Last week, I posted a graphic about Tough Losses. In that graphic, I used a slightly more strict version of the Quality Start (mine was 7+ IP with 3 or less ER). A logical next step for that was to research "Cheap Wins". I found it problematic to use IP and ER to determine that list, however. The longer a pitcher throws, he offsets the damage an earned run causes. It was tough to find one search that did the trick for me. So, I looked for something else. I turned to Game Score.
The above graphic shows the most wins since 1919 with a Game Score less than or equal to 50. If you're not familiar with Game Score, 50 is actually the number you start with. You can add or subtract to that score by finishing innings and striking players out (good) or allowing runs and walking people (bad).
LIke my IP/ER combination before it, Game Score is problematic because it is not part or era adjusted. Kenny Rogers, for example, has the double whammy of pitching in Texas and pitching the steroid era. Our friend Jack Morris, on the other hand, doesn't have much of an excuse.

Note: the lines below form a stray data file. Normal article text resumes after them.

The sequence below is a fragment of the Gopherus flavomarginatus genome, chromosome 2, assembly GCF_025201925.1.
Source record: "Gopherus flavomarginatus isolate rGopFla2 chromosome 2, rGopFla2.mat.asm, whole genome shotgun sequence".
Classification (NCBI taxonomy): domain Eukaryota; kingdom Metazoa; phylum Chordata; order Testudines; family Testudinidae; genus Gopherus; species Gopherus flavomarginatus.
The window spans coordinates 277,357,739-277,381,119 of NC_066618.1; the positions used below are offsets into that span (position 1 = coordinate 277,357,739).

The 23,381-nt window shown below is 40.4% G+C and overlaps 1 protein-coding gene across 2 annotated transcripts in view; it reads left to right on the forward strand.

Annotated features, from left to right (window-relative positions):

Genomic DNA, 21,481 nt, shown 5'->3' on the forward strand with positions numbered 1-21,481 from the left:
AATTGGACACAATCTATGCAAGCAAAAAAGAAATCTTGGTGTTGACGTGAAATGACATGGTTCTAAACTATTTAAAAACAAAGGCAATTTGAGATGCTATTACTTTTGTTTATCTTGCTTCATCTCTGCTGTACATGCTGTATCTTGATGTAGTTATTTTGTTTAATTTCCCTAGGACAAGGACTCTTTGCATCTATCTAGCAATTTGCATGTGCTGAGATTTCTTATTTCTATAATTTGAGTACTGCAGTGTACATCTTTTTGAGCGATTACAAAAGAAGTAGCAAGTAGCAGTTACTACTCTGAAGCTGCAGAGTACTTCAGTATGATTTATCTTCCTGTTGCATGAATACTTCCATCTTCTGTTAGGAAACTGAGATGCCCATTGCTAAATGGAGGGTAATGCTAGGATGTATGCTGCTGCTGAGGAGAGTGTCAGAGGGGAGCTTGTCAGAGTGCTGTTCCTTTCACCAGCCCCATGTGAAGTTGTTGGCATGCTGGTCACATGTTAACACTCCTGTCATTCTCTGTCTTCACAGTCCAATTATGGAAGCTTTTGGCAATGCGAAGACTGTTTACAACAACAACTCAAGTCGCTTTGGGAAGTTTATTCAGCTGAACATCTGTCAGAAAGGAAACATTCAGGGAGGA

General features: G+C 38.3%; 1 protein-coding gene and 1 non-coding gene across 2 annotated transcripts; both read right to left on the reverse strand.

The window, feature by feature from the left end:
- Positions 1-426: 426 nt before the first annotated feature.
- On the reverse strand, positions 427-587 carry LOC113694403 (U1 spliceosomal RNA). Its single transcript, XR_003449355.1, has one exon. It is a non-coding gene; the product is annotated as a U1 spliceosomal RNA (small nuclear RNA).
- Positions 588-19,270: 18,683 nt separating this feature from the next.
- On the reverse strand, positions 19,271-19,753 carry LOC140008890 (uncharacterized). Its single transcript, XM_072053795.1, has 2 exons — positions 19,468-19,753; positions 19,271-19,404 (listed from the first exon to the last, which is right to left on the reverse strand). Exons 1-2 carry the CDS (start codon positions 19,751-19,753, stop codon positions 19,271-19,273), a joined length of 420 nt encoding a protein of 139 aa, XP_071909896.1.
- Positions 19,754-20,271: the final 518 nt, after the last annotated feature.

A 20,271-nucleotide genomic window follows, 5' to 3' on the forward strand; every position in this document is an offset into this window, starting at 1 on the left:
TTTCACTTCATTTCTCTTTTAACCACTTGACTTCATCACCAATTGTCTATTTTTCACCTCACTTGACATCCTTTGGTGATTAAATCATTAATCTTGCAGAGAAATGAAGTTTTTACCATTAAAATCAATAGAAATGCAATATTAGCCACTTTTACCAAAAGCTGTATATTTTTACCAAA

No matter how I tried to search for cheap wins, Earl Whitehill nearly always came back at the top of the list. Considering his comparatively modest win total of 218, that was surprising. But he played during the offensive explosion of the Ruth era and clearly had some good luck, too (.541 winning pct. vs. 100 ERA+).
Greg Maddux makes this list, mostly because he recored one million wins in his career. Some were bound to be cheap. His 12.4% is actually pretty low. Jeff Suppan, on the other hand, has posted a Game Score of 50 or less in over 30% of his career wins.
How does the Tough Losses list look if you use Game Score? In order to normalize the list a bit, I searched for a Game Score that would yield a leader similar to our Cheap Wins graph. I picked 65 as the baseline for Tough Losses because the leader suffered through 57 of those losses:
It is amazing how often Nolan Ryan and Gaylord Perry were victimized. Part of it is era, of course. But Bob Gibson's total is most certainly era-aided, and Ryan and Perry still trump him. The top three on my previous graph (Ryan, Perry, and Robin Roberts) all appear in the top six here, so the lists are fairly similar.